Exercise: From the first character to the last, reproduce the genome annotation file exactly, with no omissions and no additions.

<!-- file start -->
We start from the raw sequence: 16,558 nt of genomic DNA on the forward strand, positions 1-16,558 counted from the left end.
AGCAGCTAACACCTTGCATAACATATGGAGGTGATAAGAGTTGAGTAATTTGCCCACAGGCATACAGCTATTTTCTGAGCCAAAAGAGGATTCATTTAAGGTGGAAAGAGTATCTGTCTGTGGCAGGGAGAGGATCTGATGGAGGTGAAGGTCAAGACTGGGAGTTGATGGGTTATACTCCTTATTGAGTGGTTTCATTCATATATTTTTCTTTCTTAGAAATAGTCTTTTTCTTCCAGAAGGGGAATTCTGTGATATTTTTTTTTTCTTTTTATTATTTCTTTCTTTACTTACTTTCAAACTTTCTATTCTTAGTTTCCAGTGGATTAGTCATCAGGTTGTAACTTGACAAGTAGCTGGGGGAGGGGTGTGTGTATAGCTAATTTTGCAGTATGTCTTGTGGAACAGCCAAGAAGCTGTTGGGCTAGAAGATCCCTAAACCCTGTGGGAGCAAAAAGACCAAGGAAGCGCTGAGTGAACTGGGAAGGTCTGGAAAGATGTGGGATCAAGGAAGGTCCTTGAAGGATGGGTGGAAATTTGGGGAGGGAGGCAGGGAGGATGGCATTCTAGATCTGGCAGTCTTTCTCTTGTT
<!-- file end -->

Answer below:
We start from the raw sequence: 16,558 nt of genomic DNA on the forward strand, positions 1-16,558 counted from the left end.
AGCAGCTAACACCTTGCATAACATATGGAGGTGATAAGAGTTGAGTAATTTGCCCACAGGCATACAGCTATTTTCTGAGCCAAAAGAGGATTCATTTAAGGTGGAAAGAGTATCTGTCTGTGGCAGGGAGAGGATCTGATGGAGGTGAAGGTCAAGACTGGGAGTTGATGGGTTATACTCCTTATTGAGTGGTTTCATTCATATATTTTTCTTTCTTAGAAATAGTCTTTTTCTTCCAGAAGGGGAATTCTGTGATATTTTTTTTTTCTTTTTATTATTTCTTTCTTTACTTACTTTCAAACTTTCTATTCTTAGTTTCCAGTGGATTAGTCATCAGGTTGTAACTTGACAAGTAGCTGGGGGAGGGGTGTGTGTATAGCTAATTTTGCAGTATGTCTTGTGGAACAGCCAAGAAGCTGTTGGGCTAGAAGATCCCTAAACCCTGTGGGAGCAAAAAGACCAAGGAAGCGCTGAGTGAACTGGGAAGGTCTGGAAAGATGTGGGATCAAGGAAGGTCCTTGAAGGATGGGTGGAAATTTGGGGAGGGAGGCAGGGAGGATGGCATTCTAGATCTGGCAGTCTTTCTCTTGTT